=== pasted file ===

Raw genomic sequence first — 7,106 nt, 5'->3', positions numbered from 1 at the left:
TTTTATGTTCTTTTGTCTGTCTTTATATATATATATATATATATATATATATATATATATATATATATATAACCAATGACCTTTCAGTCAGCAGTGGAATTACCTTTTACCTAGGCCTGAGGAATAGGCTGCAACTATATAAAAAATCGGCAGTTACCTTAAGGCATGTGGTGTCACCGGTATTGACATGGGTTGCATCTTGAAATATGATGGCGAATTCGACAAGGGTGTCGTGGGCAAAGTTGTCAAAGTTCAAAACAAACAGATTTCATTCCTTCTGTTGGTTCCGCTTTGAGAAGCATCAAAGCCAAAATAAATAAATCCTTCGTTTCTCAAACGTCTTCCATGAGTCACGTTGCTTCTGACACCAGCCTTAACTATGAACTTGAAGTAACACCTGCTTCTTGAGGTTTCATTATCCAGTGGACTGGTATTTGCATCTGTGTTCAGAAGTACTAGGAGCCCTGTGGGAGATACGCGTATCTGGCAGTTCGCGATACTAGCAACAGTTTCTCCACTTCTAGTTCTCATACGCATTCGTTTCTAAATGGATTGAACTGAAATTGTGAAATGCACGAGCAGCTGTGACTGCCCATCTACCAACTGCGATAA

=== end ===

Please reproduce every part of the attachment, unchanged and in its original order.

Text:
Raw genomic sequence first — 7,106 nt, 5'->3', positions numbered from 1 at the left:
TTTTATGTTCTTTTGTCTGTCTTTATATATATATATATATATATATATATATATATATATATATATATATAACCAATGACCTTTCAGTCAGCAGTGGAATTACCTTTTACCTAGGCCTGAGGAATAGGCTGCAACTATATAAAAAATCGGCAGTTACCTTAAGGCATGTGGTGTCACCGGTATTGACATGGGTTGCATCTTGAAATATGATGGCGAATTCGACAAGGGTGTCGTGGGCAAAGTTGTCAAAGTTCAAAACAAACAGATTTCATTCCTTCTGTTGGTTCCGCTTTGAGAAGCATCAAAGCCAAAATAAATAAATCCTTCGTTTCTCAAACGTCTTCCATGAGTCACGTTGCTTCTGACACCAGCCTTAACTATGAACTTGAAGTAACACCTGCTTCTTGAGGTTTCATTATCCAGTGGACTGGTATTTGCATCTGTGTTCAGAAGTACTAGGAGCCCTGTGGGAGATACGCGTATCTGGCAGTTCGCGATACTAGCAACAGTTTCTCCACTTCTAGTTCTCATACGCATTCGTTTCTAAATGGATTGAACTGAAATTGTGAAATGCACGAGCAGCTGTGACTGCCCATCTACCAACTGCGATAA